An unnamed caller recorded himself placing a phone call to the publically listed phone number for the Ferguson Police Department, demanding justice for Mike Brown. The person who answers the phone—in all likelihood a Ferguson police officer—sarcastically answers that “justice isn’t here right now” before threatening to show up at the caller’s home with the FBI.
A non-jury federal trial began yesterday in the case of a North Carolina sheriff accused of jailing Latino drivers in order to boost deportations, the Justice Department says. Two retired deputies have already testifed that Alamance County Sheriff Terry Johnson ordered them in 2007 to 2008 to lock up Latino drivers for traffic violations instead of issuing citations. One reportedly spoke to investigators because, according to the AP, “he worried the sheriff’s priorities would be adopted by young law officers.”
Johnson, a Republican, is running unopposed for a fourth four-year term in November. His defense says the Justice Department will not be able to prove a pattern of racial profiling.
(h/t The Guardian)
Journalists covering the unrest in Ferguson following the killing of Michael Brown have warned that authorities there are preventing them from doing their jobs. The issue became more concerning when Ashon Crawley, a professor and writer, tweeted that the Federal Aviation Administration had designated the airspace over Ferguson a restricted area:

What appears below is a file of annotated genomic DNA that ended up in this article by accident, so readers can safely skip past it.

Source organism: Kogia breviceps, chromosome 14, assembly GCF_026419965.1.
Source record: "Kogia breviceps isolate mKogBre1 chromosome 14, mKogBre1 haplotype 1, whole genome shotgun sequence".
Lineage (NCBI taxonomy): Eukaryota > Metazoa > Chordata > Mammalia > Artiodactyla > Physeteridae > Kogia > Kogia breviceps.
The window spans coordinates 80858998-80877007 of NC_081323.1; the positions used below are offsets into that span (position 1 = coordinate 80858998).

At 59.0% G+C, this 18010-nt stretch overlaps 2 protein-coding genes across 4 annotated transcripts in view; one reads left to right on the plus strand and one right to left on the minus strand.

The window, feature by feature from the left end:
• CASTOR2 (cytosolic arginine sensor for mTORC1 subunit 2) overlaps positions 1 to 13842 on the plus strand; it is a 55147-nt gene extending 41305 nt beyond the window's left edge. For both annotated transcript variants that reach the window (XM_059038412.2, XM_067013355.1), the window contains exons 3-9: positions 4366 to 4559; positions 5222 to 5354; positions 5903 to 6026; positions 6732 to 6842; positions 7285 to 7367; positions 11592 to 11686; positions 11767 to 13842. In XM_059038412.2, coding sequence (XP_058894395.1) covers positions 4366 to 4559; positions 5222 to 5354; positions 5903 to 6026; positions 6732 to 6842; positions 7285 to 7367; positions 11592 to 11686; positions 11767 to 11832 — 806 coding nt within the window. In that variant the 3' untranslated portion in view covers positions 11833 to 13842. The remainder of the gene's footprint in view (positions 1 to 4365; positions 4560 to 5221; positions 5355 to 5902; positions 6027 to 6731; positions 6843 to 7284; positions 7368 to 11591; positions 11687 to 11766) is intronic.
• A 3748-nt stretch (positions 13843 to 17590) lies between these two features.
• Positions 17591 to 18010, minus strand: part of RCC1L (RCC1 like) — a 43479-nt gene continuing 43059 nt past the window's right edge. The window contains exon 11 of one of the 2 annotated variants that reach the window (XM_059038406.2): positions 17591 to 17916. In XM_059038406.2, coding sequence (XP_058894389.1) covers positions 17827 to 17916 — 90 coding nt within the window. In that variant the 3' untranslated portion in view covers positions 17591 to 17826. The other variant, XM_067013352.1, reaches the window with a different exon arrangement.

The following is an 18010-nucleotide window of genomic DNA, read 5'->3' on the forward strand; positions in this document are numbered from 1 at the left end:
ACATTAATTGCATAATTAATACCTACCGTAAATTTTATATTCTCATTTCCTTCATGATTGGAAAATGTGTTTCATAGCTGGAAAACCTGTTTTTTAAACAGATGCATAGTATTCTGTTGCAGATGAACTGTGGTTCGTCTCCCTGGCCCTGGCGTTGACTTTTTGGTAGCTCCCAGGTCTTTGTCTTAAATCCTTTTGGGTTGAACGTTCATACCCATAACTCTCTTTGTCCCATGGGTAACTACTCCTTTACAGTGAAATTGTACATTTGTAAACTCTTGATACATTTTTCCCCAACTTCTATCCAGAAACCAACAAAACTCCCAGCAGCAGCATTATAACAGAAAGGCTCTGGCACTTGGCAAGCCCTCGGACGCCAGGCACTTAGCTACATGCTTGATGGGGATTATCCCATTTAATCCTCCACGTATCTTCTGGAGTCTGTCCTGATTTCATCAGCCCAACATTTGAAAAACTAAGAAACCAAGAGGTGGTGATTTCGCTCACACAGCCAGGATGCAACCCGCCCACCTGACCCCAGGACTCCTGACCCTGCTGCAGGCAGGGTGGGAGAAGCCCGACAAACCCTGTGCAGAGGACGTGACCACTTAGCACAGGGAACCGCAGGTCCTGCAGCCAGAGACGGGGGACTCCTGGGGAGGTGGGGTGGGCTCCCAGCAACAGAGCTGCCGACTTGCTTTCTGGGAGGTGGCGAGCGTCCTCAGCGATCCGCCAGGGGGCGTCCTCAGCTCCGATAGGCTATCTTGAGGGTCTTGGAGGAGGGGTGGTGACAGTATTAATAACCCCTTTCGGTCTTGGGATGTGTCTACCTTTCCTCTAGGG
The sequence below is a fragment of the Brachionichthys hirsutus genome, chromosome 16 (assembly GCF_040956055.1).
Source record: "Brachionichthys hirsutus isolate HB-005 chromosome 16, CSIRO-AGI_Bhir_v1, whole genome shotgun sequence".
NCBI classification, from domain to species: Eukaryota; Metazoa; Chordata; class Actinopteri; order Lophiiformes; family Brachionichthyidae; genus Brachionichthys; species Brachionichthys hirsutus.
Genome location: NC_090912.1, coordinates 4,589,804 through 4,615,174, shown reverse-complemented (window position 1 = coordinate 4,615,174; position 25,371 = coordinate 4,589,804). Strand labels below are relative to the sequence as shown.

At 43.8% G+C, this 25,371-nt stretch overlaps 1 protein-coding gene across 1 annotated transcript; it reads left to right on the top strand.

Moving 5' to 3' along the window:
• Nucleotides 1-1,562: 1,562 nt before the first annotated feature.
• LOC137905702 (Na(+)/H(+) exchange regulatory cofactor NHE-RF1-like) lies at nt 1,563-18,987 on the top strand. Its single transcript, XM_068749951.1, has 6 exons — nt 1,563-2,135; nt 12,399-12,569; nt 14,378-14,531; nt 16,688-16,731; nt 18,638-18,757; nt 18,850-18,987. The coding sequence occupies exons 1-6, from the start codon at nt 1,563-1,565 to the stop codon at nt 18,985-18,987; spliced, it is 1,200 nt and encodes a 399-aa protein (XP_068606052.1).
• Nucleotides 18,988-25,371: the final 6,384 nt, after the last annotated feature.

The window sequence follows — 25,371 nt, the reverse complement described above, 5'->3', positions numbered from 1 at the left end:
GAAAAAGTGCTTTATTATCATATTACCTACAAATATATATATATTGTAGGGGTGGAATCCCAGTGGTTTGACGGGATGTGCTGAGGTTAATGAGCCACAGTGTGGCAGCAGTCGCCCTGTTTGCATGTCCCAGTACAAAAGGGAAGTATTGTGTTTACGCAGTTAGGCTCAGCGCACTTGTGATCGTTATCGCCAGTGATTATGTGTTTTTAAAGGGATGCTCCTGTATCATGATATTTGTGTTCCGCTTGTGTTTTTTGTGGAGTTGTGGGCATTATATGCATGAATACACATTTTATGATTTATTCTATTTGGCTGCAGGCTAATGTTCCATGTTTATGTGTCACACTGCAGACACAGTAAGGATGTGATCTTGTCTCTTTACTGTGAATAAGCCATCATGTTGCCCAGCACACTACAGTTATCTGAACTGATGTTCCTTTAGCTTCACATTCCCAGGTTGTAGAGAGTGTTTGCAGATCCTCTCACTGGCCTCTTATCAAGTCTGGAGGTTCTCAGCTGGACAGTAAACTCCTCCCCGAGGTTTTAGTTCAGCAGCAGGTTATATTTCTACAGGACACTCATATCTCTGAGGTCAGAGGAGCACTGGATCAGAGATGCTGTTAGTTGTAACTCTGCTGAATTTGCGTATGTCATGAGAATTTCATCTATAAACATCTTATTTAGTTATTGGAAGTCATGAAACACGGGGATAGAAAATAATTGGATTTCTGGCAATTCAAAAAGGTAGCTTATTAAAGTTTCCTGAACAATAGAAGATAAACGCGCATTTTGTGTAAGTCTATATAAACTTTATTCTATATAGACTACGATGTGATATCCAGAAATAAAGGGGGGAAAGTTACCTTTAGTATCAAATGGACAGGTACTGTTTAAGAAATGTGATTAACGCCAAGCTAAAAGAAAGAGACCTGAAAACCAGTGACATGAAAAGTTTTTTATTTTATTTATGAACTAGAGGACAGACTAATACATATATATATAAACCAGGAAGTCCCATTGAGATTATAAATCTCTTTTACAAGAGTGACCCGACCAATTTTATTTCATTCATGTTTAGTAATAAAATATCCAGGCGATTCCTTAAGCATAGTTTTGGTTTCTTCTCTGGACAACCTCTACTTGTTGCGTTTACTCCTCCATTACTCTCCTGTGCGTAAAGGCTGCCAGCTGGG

Authorities claim the move was prompted by shots fired at a police helicopter on Sunday—and restricting flights would keep police safe. But that didn’t ease the fact that media helicopters were also banned from flying over Ferguson through Monday.
But, according to the Lambert-St. Louis Airport’s Twitter account, the no fly zone has been lifted:
Police and media helicopters have presumably resumed their flights.
Here’s some of what I’m reading about this morning:
- Clashes continue in Ferguson, where police have shot another person.
- Possible outgoing Iraqi Prime Minister Nouri al-Malaki tries to hang on to power.
- As another ceasefire comes to an end, leftover Israeli bombs are still claiming lives in Gaza.
- After a promising start for the first five months of this year, July retail sales fall.
- In news that surprises no one, Apple reveals that only 18 percent of its workers are black and Latino.
- Justin Bieber reaches a plea deal over charges in Florida.
- What’s cuter than a baby panda? Baby panda triplets.
- Maryam Mirzakhani becomes the first woman to win the Fields Medal.
If you’re catching up on the shooting of unarmed 18-year-old Michael Brown by a Ferguson, Missouri, police officer, the day’s must-read is this exclusive Trymaine Lee interview with Brown’s friend. It describes 22-year-old Dorian Johnson’s last image of Brown. With police brutality and the apparent cheapness of black life making national news again, reaction and commentary are coming at a furious clip. Here are a few items to guide you through the noise.
As my colleague Jamilah King wrote yesterday, Michael Brown’s shooting did not occur in a vacuum. Besides racial profiling, police shootings and lack of transparency surrounding their investigation has for the past few years been a subject of local concern. According to a January 2012 Post-Dispatch analysis, “St. Louis officers fire their guns at a higher rate than those in many other metropolitan forces…. And unlike many other departments, St. Louis has no third party checking the process.”